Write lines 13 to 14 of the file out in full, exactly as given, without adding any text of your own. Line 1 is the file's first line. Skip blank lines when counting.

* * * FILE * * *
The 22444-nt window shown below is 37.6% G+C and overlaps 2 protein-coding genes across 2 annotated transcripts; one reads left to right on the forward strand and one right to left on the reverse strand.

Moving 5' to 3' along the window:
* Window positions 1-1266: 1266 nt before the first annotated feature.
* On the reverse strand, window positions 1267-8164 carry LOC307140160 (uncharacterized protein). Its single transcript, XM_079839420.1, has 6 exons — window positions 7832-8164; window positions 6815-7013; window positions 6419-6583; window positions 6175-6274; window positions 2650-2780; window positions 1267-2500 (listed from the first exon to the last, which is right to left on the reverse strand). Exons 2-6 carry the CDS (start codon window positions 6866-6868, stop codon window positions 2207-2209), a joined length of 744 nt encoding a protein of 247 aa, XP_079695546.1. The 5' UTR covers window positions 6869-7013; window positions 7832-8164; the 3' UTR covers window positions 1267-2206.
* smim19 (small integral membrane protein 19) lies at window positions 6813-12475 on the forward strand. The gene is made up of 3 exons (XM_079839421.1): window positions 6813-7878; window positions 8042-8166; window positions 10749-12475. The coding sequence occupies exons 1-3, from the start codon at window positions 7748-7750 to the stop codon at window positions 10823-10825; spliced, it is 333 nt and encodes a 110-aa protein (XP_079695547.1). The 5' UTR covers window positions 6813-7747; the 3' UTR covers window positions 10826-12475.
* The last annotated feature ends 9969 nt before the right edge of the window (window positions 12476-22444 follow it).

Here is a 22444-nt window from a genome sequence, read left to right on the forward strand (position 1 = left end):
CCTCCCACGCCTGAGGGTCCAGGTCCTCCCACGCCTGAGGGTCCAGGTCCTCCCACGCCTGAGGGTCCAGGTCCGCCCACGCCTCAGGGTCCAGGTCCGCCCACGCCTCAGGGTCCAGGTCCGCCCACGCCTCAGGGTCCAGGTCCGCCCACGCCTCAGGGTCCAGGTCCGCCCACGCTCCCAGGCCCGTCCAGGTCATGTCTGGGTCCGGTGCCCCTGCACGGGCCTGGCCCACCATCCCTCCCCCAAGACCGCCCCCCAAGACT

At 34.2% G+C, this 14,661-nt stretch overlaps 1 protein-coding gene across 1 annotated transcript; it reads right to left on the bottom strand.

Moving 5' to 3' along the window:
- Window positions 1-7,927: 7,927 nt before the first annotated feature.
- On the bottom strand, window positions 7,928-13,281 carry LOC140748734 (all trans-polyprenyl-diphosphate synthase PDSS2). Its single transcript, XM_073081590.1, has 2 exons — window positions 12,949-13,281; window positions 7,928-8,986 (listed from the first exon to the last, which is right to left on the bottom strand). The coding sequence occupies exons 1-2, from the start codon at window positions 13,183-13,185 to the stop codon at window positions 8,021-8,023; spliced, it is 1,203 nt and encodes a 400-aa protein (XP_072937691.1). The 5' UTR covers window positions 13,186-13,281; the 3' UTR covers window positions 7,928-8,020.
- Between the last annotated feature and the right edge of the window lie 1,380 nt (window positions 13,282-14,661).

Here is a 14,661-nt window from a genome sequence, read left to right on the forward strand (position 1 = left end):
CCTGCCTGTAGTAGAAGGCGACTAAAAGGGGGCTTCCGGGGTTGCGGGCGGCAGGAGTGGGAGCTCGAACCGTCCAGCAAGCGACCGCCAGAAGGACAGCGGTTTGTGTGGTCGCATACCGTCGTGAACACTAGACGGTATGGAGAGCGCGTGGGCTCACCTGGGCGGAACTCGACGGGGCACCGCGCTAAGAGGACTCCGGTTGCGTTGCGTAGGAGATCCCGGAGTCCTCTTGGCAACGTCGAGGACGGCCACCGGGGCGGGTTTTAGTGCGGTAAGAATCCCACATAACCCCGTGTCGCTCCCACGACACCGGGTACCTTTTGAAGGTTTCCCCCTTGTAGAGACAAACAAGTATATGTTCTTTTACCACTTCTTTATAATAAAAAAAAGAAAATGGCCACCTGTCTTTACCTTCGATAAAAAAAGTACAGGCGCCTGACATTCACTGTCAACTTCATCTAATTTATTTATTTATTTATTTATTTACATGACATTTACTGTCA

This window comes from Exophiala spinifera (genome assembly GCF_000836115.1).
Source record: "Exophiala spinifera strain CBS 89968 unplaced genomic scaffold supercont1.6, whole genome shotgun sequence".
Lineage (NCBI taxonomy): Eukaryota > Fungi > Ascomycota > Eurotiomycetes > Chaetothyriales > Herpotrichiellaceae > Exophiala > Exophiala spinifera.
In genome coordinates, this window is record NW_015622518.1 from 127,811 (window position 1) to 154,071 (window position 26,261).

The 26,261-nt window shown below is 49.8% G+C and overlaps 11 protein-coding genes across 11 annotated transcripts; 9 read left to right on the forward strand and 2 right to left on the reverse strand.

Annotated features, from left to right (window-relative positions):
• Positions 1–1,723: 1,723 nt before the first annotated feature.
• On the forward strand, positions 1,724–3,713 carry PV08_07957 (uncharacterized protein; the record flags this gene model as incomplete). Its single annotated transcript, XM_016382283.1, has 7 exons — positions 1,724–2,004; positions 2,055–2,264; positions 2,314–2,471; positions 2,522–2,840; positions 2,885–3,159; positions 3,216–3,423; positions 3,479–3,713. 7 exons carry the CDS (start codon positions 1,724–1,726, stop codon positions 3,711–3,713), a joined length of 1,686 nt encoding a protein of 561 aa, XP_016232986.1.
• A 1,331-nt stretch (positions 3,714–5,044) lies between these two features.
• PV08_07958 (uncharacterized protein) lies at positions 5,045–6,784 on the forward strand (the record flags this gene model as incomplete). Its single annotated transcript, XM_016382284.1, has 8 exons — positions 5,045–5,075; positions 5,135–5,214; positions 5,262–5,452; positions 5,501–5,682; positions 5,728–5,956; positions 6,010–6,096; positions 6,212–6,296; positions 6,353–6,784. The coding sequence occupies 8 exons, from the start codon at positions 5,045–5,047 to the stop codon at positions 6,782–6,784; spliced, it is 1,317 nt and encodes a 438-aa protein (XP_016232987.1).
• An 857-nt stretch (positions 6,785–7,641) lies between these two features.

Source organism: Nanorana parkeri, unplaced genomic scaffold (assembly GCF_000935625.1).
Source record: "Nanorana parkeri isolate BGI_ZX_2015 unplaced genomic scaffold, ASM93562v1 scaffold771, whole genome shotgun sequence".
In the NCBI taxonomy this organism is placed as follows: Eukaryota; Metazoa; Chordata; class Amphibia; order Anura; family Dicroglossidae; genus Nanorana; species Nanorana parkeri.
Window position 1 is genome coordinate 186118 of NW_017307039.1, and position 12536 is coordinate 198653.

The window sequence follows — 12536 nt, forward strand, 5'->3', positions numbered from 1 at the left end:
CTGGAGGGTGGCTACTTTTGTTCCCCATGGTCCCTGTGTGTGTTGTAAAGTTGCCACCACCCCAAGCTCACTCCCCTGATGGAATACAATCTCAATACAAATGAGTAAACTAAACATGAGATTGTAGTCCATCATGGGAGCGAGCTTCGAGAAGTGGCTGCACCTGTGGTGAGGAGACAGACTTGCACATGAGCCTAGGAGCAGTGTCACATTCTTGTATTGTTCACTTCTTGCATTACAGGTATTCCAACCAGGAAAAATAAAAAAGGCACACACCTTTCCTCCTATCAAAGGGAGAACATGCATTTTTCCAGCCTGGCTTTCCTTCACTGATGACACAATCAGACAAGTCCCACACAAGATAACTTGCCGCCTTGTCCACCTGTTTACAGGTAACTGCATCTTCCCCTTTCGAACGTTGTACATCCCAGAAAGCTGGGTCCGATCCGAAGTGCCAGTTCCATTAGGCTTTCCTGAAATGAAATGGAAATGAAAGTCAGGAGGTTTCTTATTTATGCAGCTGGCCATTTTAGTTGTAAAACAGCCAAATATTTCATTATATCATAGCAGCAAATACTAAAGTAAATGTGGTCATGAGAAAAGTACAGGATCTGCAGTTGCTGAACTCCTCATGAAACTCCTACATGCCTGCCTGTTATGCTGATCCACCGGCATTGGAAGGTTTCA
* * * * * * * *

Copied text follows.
- Between the last annotated feature and the right edge of the window lie 1,380 nt (window positions 13,282-14,661).

Here is a 14,661-nt window from a genome sequence, read left to right on the forward strand (position 1 = left end):